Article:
The Australian Dollar Is Acting Like an Emerging-Market Currency

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Australia’s dollar is finding itself in unusual company these days, getting sold along with former emerging-market darlings such as the Indonesian rupiah and Indian rupee.


As a rout grips developing markets, the Aussie -- viewed as a barometer for global risk appetite -- is also bearing the brunt of investor angst. While nobody’s expecting the currency to be swept up in full-fledged contagion, it’s being battered due to the economy’s close ties to China and reliance on offshore funding.


“There is a growing consensus around China tariff/trade concerns building, and broader EM weakness persisting,’’ said Andrew Canobi, director of fixed income for Australia at Franklin Templeton Investments in Melbourne. So far we’ve stopped short of predicting the Aussie will drop below 70 U.S. cents, but downside risks are building, he said.


The Aussie’s fall from grace -- it was trading at parity to the U.S. dollar as recently as 2013 -- is the flip side of previous gains that were fueled by years of record Chinese demand for its commodities. Australia’s currency is also suffering along with emerging-market assets as global funds withdraw in favor of returning to the greenback.


The Aussie has slumped 3.6 percent in the past month. That exceeds the rupiah’s 3.1 percent drop, while the rupee has tumbled more than 4 percent.

Still, the drivers of the recent losses differ to some extent. While emerging-market currencies have been pummeled by contagion fears from the financial turmoil in Turkey and Argentina, Australia’s dollar has been dented by the impact of tighter global liquidity on its banks.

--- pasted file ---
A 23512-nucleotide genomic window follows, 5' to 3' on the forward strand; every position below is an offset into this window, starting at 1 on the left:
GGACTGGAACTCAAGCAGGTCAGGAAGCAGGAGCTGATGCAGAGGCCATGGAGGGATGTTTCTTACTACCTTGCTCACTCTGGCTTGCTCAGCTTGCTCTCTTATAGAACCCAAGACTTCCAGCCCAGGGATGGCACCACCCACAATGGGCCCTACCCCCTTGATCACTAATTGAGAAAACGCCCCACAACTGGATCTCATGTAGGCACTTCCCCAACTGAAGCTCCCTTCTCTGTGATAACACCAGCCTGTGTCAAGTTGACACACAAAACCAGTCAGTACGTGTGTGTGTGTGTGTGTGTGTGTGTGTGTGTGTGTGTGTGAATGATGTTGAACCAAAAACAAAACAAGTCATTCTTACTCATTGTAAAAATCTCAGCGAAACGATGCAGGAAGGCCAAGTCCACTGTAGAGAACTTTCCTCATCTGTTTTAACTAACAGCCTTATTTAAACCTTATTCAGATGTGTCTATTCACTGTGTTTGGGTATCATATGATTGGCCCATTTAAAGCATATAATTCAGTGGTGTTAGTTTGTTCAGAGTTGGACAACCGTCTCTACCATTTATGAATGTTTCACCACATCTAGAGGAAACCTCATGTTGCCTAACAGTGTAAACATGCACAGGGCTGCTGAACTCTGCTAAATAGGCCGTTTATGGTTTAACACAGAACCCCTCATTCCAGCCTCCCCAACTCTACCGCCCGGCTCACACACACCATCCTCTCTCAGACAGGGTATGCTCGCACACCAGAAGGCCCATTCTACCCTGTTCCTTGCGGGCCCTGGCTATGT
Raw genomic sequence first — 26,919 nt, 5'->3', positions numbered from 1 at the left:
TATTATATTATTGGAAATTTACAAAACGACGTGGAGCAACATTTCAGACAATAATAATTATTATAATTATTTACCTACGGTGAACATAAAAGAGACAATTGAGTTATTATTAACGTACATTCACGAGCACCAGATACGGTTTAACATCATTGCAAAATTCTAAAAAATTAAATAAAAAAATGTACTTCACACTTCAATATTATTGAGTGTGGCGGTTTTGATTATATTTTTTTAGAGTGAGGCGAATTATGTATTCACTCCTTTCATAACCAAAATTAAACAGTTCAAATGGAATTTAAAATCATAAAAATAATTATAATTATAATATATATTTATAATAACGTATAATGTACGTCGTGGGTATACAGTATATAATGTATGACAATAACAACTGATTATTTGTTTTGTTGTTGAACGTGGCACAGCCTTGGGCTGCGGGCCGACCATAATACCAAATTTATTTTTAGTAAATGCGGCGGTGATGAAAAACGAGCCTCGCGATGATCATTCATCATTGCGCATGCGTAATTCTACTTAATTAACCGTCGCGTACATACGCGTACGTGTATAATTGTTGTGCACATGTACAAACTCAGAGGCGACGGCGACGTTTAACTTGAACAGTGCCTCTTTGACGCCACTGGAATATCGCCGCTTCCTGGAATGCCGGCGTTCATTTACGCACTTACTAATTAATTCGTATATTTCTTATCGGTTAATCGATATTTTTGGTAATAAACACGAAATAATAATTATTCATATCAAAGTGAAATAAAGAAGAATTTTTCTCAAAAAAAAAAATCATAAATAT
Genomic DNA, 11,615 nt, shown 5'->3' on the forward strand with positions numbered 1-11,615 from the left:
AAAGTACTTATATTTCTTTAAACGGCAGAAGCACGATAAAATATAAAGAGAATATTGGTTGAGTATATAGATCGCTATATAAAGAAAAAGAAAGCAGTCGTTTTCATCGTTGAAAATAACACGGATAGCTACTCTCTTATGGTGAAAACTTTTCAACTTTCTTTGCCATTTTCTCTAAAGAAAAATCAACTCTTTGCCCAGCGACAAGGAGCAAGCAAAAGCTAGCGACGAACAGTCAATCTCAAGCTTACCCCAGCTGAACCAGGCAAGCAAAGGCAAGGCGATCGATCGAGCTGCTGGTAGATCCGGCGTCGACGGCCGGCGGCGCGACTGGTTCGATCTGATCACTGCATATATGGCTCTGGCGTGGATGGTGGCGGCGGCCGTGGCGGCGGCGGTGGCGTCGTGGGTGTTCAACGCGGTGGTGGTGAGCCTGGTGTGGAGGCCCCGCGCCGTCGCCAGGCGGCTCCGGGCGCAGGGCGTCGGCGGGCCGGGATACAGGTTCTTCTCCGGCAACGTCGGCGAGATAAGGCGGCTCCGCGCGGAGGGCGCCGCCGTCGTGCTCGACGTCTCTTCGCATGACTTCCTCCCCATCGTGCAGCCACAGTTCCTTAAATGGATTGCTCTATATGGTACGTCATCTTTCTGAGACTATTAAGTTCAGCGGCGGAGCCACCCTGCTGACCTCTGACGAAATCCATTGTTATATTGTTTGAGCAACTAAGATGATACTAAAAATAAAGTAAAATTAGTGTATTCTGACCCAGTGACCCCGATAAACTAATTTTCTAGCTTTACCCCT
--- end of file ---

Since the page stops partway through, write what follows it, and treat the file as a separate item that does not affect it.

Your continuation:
Three-month funding costs have risen almost 8 percent this year, and three major Australian banks have pushed up mortgage rates, spurring concern this will damp economic growth and make it even less likely the Reserve Bank of Australia will raise interest rates.

“The key links are that Australian banks rely on offshore funding for a significant part of their books,” said Greg Gibbs, founder of Amplifying Global FX Capital Pty. in Breckenridge, Colorado, who previously worked at the RBA’s foreign-exchange desk. “We can see some of the direct effects of tightening global liquidity via a moderate uptick in Australian bank funding costs and some lift in mortgage rates.”

The next risk factor for the Aussie will come from a possible escalation of the U.S.-China trade war. With the public comment period for new American tariffs on Chinese goods ending on Thursday, the expectation is that U.S. President Donald Trump will impose additional duties soon.

China buys more than a third of Australia’s exports -- equivalent to about 8 percent of the South Pacific nation’s gross domestic product. The dependence helped drive the correlation between the Aussie and the offshore yuan to the strongest on record last month.

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Aussie's correlation with yuan at a record high amid U.S.-China trade war

Source: Bloomberg

Note: Correlation is measured based on daily changes in Aussie and offshore yuan against U.S. dollar on a 260-day basis

“China has always had an outsized impact on AUD due to China being Australia’s main export partner,” said Marcus Wong, who was the most accurate forecaster for the Aussie in Bloomberg’s second-quarter rankings. “As an instrument to express risk-off sentiment, the Aussie has been hit not just by rising protectionism concerns but also EM worries as well.”

The Aussie will probably extend losses to 70.60 U.S. cents soon, said Wong, a treasury strategist at CIMB Bank Bhd. in Singapore. The currency fell to as low as 71.38 cents on Friday, the weakest since March 2016.


Source: Bloomberg